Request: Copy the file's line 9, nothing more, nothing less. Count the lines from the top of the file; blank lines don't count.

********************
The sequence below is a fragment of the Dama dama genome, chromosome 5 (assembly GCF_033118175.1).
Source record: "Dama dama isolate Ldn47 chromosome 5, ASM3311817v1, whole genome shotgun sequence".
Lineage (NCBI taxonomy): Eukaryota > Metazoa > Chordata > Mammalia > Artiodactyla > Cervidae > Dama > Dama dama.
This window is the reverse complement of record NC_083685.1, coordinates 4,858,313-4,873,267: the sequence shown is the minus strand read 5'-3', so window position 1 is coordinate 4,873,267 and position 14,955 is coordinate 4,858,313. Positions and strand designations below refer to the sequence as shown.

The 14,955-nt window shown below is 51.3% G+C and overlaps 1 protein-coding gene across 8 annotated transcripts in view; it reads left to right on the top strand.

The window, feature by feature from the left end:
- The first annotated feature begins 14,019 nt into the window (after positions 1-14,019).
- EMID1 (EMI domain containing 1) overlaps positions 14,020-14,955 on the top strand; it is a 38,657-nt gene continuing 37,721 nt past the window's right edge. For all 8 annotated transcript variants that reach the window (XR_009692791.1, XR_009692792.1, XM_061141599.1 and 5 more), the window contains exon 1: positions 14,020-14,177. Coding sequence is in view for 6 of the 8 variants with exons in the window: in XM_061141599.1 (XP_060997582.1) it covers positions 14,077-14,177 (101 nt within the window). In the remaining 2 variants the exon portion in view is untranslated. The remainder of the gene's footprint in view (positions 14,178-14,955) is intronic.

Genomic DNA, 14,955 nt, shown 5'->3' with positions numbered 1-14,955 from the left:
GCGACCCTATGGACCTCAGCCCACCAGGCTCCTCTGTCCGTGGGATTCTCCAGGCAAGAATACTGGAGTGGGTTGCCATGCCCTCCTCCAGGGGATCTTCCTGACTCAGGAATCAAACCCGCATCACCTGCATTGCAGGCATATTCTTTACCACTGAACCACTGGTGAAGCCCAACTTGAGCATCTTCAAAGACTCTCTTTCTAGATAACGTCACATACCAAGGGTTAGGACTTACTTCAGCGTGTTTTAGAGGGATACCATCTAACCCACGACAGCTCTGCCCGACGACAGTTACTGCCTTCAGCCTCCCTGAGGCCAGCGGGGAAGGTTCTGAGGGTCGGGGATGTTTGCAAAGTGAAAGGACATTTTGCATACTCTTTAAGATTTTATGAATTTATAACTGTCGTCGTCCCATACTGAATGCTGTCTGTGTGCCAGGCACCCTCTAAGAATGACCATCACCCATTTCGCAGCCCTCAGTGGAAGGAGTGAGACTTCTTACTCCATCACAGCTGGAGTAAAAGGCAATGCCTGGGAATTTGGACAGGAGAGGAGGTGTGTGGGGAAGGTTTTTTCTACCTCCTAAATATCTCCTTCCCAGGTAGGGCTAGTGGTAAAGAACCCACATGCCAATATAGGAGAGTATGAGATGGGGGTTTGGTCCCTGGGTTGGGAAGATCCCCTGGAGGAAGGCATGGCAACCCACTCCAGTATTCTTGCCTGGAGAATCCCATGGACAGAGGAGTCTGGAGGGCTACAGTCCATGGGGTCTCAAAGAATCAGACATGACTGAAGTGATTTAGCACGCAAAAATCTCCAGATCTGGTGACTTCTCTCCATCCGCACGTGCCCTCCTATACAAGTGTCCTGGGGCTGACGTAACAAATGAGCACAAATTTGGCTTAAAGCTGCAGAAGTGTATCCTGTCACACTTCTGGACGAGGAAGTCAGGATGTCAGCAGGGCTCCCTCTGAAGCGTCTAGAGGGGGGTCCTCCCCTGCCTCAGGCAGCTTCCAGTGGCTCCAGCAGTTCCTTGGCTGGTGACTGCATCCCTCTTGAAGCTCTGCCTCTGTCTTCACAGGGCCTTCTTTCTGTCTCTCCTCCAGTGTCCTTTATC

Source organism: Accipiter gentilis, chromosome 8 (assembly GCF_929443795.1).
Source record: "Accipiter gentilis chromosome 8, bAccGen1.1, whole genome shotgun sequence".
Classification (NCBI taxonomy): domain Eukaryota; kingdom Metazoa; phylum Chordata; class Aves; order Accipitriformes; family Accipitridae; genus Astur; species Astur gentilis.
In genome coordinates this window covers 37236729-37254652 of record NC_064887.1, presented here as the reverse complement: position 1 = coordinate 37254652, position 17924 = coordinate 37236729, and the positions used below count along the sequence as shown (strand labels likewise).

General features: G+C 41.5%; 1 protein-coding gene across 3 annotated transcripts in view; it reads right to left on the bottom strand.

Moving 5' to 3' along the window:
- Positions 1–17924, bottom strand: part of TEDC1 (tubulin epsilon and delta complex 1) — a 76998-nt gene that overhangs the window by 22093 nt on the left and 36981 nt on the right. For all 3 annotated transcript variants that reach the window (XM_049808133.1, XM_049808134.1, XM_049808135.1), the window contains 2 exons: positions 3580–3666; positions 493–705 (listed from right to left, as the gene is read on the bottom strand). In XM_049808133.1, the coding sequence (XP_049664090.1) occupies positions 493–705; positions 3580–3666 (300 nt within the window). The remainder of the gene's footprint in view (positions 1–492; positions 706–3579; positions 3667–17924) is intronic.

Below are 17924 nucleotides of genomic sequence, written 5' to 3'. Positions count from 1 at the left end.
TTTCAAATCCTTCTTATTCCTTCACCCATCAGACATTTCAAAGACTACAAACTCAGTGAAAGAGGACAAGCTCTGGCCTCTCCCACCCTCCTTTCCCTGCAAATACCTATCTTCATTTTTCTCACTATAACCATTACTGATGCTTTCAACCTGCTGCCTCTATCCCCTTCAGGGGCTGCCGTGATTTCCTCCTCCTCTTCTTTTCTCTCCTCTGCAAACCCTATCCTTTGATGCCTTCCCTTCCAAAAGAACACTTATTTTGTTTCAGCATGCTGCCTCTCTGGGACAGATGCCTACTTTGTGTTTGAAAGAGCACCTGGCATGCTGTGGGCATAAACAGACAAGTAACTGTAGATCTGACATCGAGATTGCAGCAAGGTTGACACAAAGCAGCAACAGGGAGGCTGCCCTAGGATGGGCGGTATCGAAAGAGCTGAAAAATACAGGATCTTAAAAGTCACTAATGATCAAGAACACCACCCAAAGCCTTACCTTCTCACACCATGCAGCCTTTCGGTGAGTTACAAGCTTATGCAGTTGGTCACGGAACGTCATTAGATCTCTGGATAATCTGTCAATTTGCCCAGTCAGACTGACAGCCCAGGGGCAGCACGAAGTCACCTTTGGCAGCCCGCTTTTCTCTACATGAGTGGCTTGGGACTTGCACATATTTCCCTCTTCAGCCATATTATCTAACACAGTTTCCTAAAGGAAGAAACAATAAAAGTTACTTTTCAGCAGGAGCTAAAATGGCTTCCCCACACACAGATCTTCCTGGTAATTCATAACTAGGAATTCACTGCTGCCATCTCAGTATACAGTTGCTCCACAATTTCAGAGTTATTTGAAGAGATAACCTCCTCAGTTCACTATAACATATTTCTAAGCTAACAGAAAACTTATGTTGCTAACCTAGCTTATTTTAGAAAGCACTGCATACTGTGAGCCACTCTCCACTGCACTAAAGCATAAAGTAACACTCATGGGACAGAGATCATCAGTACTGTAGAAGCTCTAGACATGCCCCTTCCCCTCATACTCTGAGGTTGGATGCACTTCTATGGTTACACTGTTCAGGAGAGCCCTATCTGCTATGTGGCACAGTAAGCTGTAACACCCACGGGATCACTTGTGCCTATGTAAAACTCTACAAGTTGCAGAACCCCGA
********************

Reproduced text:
Genomic DNA, 14,955 nt, shown 5'->3' with positions numbered 1-14,955 from the left: